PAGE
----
What does it takes to weld rebar correctly?

Welding of reinforcement is inevitable in precast production. Whether in the pre-pour fabrication, installation of inserts, or making connections during installation, there are a myriad of scenarios where welding comes into play. In most cases, the quality of welds is crucial to the structural integrity of the final product. As such, PCI and NPCA quality control standards have specific requirements that govern the welding of rebar and it is therefore essential that producers understand the importance of welding rebar correctly. Both standards refer to AWS D1.1 as the standard for welding structural steel or AWS D1.4  for welding reinforcement.

The most commonly used reinforcement grades in the precast industry are ASTM A615 and ASTM A706. A706 is specifically formulated to be weldable while A615 is not. The main factor that differentiates these two grades is their carbon content, which must be considered, along with the tensile grade bar size when applying the proper welding practice. These factors will determine the minimum preheat and interpass temperatures for the base metal. A higher carbon content generally means susceptibility to marstenite formation and brittle failure/fracturing after the weld cools; producing a more ductile metal structure.
When specifying a weld, the starting point is always to check the carbon content of the base metal and calculate the CE value.
To calculate the CE (Carbon Equivalency) value, the mill certificate must be obtained from the supplier, and the following formula used:
C.E. = %C + % Mn/6

If information about the chemical composition of the steel is not available, the following procedure can be used:

A615/A615M Steel
1. For bars up to #6 inclusive, preheat to at least 300 degrees F (150 deg C)
2.For bars larger than #6, preheat to at least 400 degrees F (200 deg C)

A706/A706M Steel
1. For bars up to #6 inclusive, no preheat required
2. For bars #7 to #11 inclusive, preheat to at least 100 degrees F (40 deg C)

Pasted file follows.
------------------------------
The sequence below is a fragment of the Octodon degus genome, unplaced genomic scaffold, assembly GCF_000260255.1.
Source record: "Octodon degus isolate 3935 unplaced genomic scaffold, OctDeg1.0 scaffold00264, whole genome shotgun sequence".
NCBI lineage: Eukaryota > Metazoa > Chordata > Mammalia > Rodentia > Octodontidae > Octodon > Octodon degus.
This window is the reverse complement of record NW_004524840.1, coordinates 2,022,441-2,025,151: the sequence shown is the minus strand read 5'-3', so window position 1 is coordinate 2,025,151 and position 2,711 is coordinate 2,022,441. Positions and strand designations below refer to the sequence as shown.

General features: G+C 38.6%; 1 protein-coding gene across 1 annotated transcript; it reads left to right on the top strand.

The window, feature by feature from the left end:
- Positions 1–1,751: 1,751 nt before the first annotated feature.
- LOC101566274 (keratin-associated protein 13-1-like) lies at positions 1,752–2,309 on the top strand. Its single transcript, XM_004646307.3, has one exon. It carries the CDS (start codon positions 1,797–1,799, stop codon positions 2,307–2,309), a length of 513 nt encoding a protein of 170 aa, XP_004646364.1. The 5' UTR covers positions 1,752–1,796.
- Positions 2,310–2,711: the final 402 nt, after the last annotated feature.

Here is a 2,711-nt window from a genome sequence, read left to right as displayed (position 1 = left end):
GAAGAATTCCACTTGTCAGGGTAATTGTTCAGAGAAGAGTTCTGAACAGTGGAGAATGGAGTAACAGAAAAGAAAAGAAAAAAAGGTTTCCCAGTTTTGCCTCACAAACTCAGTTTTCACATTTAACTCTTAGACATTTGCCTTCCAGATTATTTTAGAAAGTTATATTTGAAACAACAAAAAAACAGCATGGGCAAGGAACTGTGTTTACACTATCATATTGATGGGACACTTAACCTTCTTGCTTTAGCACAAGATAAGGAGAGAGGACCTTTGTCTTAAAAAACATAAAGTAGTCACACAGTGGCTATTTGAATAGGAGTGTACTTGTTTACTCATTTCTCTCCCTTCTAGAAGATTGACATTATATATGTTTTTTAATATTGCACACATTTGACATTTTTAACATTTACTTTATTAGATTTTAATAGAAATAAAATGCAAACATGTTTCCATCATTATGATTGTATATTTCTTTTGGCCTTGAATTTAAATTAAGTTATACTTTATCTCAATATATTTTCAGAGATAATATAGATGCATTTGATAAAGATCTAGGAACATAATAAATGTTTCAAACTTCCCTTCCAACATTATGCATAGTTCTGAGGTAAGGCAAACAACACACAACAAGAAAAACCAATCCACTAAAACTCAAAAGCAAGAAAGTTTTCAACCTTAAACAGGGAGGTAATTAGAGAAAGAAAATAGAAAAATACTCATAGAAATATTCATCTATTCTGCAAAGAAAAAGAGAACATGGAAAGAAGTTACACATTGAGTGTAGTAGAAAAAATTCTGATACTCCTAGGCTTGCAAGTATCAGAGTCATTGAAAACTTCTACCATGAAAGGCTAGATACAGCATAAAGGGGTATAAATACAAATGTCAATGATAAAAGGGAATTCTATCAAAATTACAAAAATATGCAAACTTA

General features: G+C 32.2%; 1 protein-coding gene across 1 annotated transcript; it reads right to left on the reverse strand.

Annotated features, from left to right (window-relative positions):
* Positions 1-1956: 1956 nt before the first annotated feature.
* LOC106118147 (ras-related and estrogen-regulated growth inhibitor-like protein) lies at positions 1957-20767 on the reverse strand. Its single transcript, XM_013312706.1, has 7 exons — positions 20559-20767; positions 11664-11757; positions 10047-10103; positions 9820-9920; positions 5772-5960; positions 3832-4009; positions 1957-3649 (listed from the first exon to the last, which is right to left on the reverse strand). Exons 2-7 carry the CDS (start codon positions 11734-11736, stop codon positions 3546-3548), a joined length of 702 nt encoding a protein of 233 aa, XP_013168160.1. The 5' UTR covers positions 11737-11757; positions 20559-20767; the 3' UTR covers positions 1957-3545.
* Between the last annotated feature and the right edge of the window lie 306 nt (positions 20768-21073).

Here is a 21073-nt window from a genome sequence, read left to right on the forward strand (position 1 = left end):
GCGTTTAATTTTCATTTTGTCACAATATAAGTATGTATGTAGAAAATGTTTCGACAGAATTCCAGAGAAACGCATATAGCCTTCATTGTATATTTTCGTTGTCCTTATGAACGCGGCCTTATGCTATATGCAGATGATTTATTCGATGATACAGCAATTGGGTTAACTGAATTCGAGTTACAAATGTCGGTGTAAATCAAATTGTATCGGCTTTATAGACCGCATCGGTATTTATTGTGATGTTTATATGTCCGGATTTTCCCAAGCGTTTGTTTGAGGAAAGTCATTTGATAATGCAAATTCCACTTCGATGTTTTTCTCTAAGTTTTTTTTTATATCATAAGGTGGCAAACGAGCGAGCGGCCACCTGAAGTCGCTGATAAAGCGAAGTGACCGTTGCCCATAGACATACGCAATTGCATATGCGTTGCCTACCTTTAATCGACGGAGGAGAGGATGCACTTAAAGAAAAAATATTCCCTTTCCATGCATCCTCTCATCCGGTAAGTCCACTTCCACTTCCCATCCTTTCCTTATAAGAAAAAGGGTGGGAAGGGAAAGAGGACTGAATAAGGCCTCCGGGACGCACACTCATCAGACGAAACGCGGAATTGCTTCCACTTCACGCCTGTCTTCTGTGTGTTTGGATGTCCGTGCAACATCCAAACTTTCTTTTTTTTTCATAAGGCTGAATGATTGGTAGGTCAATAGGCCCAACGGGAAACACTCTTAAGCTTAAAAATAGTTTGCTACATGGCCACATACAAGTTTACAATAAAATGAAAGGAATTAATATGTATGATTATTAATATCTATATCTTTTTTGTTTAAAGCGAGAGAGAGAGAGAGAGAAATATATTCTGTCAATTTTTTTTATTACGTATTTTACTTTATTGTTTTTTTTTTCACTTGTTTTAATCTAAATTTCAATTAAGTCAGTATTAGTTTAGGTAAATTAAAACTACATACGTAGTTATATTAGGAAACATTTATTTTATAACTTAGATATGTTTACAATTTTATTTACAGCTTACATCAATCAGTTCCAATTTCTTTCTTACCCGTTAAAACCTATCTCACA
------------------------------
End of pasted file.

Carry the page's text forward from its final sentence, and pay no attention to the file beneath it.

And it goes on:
3. For bars larger than #11, preheat to 200 degrees F (90 deg C)
Regardless, when welding any metal in cold climates, the base metal should always be heated to a minimum temperature of 70 degrees F (21 deg C) and maintained at same temperature during welding.

For large elements, the material within at least 3" (75mm) of the weld should be heated.
This methodology certainly also applies to welds in structural steel plates and inserts as well as combination welds between reinforcement and structural components like plates and angles, which is very common in precast.

Some of the most difficult scenarios are presented in the form of welds on inserts and reinforcement in galvanized, stainless and epoxy coated finishes.

These types of welds are extremely difficult and should only be carried out by certified professionals under the correct conditions specified in the AWS code, as they have specific requirements for preheating and removal/reinstatement of coatings once welding is complete.

For further information it is recommended to consult PCI MNL 116 (Quality Control Manual) and PCI MNL 127 (Field Erection Manual) as well as the relevant AWS standards cited therein.

It is highly recommended that all staff engaged in welding at precast plants are certified to weld to AWS standards, and trained to follow the relevant precast quality control procedures which will include the calculation of carbon equivalency as a minimum.
Reference:
https://precast.org/2017/11/importance-calculating-carbon-equivalent/